Defeated by those practices of consolation, Jose Arcadio Buendia then decided to build the memory machine that he had desired once in order to remember the marvelous inventions of the gypsies.

The artifact was based on the possibility of reviewing every morning, from beginning to end, the totality of knowledge acquired during one's life.

He conceived of it as a spinning dictionary that a person placed on the axis could operate by means of a lever, so that in very few hours there would pass before his eyes the notions most necessary for life.

He had succeeded in writing almost fourteen thousand entries when along the road from the swamp a strange looking old man with the sad sleepers' bell appeared, carrying a bulging suitcase tied with a rope and pulling a cart covered with black cloth.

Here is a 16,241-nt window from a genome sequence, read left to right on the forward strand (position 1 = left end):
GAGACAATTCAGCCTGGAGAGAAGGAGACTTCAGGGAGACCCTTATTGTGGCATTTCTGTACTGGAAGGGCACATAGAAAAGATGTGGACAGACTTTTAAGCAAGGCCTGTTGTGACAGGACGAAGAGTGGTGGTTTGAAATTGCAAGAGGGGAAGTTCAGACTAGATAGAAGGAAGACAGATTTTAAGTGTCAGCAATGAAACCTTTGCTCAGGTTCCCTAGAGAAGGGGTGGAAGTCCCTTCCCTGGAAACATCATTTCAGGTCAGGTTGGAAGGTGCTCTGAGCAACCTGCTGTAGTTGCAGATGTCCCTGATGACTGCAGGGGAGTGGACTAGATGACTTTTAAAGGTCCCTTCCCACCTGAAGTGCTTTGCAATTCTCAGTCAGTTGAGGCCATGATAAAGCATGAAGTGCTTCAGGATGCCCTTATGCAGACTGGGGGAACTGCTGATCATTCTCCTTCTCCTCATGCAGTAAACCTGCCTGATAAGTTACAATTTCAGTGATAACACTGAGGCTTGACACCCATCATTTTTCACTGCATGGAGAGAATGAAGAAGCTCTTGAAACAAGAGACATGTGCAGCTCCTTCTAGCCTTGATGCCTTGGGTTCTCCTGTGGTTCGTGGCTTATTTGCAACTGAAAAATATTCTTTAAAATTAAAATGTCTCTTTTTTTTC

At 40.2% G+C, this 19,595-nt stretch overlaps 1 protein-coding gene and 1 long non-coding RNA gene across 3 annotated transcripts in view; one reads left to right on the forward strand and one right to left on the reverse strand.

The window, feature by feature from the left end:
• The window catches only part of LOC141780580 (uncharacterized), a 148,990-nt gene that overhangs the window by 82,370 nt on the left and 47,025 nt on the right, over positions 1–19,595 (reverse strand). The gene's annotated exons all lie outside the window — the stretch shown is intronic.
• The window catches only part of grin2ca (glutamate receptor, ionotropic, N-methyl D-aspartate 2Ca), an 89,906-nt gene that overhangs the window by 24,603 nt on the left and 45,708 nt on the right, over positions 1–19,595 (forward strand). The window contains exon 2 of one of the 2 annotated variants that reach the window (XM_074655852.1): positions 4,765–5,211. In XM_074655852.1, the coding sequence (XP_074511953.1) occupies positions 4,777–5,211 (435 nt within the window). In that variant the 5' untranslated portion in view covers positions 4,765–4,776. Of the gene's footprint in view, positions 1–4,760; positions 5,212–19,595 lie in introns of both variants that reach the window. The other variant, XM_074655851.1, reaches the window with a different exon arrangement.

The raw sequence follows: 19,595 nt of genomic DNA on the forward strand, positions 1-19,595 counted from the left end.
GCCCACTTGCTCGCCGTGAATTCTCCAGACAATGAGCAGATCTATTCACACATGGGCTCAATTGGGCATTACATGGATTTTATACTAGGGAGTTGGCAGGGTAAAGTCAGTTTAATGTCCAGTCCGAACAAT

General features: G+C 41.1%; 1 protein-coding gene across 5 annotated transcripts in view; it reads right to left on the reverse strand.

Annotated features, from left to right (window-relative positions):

The old man went straight to the house of Jose Arcadio Buendia.

Visitacion did not recognize him when she opened the door and she thought he had come with the idea of selling something, unaware that nothing could be sold in a village that was sinking irrevocably into the quicksand of forgetfulness.

He was a decrepit man.

Although his voice was also broken by uncertainty and his hands seemed to doubt the existence of things, it was evident that he came from the world where men could still sleep and remember.

Jose Arcadio Buendia was found sitting in the living room fanning himself with a patched black hat as he read with passionate attention the signals pasted to the walls.

The old man greeted him with a broad show of affection, afraid that he had known him at another time and that he did not remember him now.

But the visitor was aware of his falseness.

The old man felt himself forgotten, not with the irremediable forgetfulness of the heart, but with a different kind of forgetfulness, which was more cruel and irrevocable and which he knew very well because it was the forgetfulness of approaching death.

Gabriel Garcia Marquez, from one hundred years of solitude